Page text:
I think this is my favorite Pink Floyd song, and I'm not really a fan (in proportion to HOW POPULAR they are). They are musically interesting, but I always had difficulty getting over the sledgehammer rhetoric in their most popular songs: "mother this" and "money that" and "bricks in the wall". Perhaps because this one has an earnest as opposed to a skeptical viewpoint, and "on the turning away" is subtler, it works for me.
 
The summary of your comment is that you don't like Roger Waters.
 gregormiz wrote:
One more rehash of a sound that got old after Dark Side of the Moon.
Yes, "Comfortably Numb" has legs, this one doesn't. MTV trash at its worst.
Oh GOD...  the guitar solo...  kill me now. 
 
I hope you go to a heaven without Gilmour guitar solo's, and I hope when I do, I will not go there too.
 ziakut wrote:
Unwittingly have to say I enjoy this song. It's not my favorite PF tune, but it does have a majestic cadence to it. It brings back memories to me...grand or small. Like a slide show that replays with perfect transitions. I personally miss the essence of a guitar solo in a rock song. Something that is truly missing in today's music. It allowed another expression of the song. The lyric has its say...then the music. Sometimes when the solo mimicked the melody a bit...it always provided a thrill to me. David Gilmour was a master at this!
 
Absolutely. Fortunately there are still bands that do a very satisfying solo now and then... Porcupine Tree always comes to mind.
Better than their old stuff.
The passion of this is on a really high plane. That guitar is almost overwhelming. So not the first time I cry on hearing it. One problem: it's about 20 minutes too short. 
This gets a 10.  Live version gets a 12.
Unwittingly have to say I enjoy this song. It's not my favorite PF tune, but it does have a majestic cadence to it. It brings back memories to me...grand or small. Like a slide show that replays with perfect transitions. I personally miss the essence of a guitar solo in a rock song. Something that is truly missing in today's music. It allowed another expression of the song. The lyric has its say...then the music. Sometimes when the solo mimicked the melody a bit...it always provided a thrill to me. David Gilmour was a master at this!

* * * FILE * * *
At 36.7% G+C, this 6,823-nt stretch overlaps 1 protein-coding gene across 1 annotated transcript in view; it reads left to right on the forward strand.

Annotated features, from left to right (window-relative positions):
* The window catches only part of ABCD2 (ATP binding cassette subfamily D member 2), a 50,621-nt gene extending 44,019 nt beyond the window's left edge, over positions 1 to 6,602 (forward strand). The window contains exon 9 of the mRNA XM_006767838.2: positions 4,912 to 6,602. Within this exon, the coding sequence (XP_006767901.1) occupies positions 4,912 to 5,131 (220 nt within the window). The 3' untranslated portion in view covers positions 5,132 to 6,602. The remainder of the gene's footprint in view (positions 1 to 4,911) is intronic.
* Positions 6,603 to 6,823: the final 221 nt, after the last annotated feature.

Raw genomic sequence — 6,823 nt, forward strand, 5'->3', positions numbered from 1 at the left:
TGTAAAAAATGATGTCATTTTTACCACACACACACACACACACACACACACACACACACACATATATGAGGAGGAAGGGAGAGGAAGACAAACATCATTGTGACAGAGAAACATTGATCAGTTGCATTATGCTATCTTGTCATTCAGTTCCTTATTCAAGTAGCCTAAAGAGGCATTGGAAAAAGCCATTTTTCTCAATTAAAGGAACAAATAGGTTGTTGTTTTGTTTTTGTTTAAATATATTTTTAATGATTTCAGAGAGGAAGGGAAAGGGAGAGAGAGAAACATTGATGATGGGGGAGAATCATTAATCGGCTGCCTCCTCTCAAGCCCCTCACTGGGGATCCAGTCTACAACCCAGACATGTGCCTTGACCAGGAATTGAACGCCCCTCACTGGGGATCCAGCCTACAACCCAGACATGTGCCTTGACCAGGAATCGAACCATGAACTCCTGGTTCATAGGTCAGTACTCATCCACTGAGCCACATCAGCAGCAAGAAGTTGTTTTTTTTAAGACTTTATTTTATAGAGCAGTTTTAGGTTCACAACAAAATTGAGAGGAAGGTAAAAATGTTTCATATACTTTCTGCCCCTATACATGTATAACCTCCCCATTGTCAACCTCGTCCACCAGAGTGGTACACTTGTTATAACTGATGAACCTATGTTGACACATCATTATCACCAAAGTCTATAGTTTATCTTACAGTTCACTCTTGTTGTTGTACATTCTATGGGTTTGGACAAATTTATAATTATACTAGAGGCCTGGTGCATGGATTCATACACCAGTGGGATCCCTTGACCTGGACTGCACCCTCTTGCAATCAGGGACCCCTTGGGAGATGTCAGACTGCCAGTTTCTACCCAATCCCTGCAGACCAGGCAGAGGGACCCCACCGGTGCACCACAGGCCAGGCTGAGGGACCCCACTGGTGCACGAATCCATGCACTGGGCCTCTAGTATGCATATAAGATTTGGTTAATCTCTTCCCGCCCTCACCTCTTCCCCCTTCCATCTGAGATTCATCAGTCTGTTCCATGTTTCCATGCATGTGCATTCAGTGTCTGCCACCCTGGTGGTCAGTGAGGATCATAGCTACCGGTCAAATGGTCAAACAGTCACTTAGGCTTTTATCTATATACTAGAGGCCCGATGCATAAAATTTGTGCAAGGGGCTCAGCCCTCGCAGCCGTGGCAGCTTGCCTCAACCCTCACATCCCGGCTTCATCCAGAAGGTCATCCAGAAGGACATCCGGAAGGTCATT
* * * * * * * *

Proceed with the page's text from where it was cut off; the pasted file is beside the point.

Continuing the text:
Hodgie wrote:
People who listen to RP have a greater appreciation for music than your average citizen.

Many of us have very strong associations and memories with specific songs that get played on RP.

On The Turning Away.

It's January of 1988 and my father passes away. I fly down to the Florida Panhandle from UMass. In the days preceding and post his funeral, I spend a lot of time in cars, driving from place to place. Everywhere I go, I hear this song. Even at two separate taverns, this song finds me. Must have heard it 8 times in 5 days.

My father was a very flawed man with a huge heart and a wonderful sense of humor. I admittingly don't think that much about him any more, 22 years after his passing. When this song plays however, it feels like I lost him yesterday.

Could not live without music.....

 
This is beautiful, eloquent stuff. You have captured the essence of what music means, and reading this with "On the Turning Away" as its soundtrack makes it that much more meaningful. Thanks for writing this - your father would be proud. 

 martinc wrote:
I just love screaming guitar songs
 
Yep, that will do.

I can't believe I never rated this one.  10.

A great album, start to finish.
Top#3 PF...
As a respite from the overblown egocentric Waters, this is a little treat.

 
mandolin wrote:

...i think this is the weakest song from momentary lapse of reason, which as an album i quite like...it's telling that i find RPWL's masters of war cover to be a far stronger song than this original which clearly inspired it; perhaps gilmour and mason should have recruited bob dylan to fill roger waters' shoes...

...i think roger waters' solo work is an outstanding high-water mark of music-as-art, and certainly he didn't hesitate to bring in some of the very best to fill his former bandmates' shoes, including eric clapton, michael kamen, andy brown, and jeff beck among a host of guests, but music-as-art doesn't neccessarily function well as sonic decor, which is where gilmour's new-floyd clearly outpaced roger waters in popular reception...

...which resonates more strongly?..it depends entirely upon which creative vision one embraces, but while i find both efforts eminently savory in their respective contexts, roger waters' augmented albums still achieve a masterwork status which new-floyd's unaugmented outings don't quite attain, timeless though both may be...
 


 Relayer wrote:
In 1987, Waters was only recurring songs that were fevered rants about everything. Far from his talents in the 70s. Here we have Gilmour doing a great song; incredible music, good lyrics, and it resonates more than the 80s Waters stuff. Love Gilmour.
 
...i think this is the weakest song from momentary lapse of reason, which as an album i quite like...it's telling that i find RPWL's masters of war cover to be a far stronger song than this original which clearly inspired it; perhaps gilmour and mason should have recruited bob dylan to fill roger waters' shoes...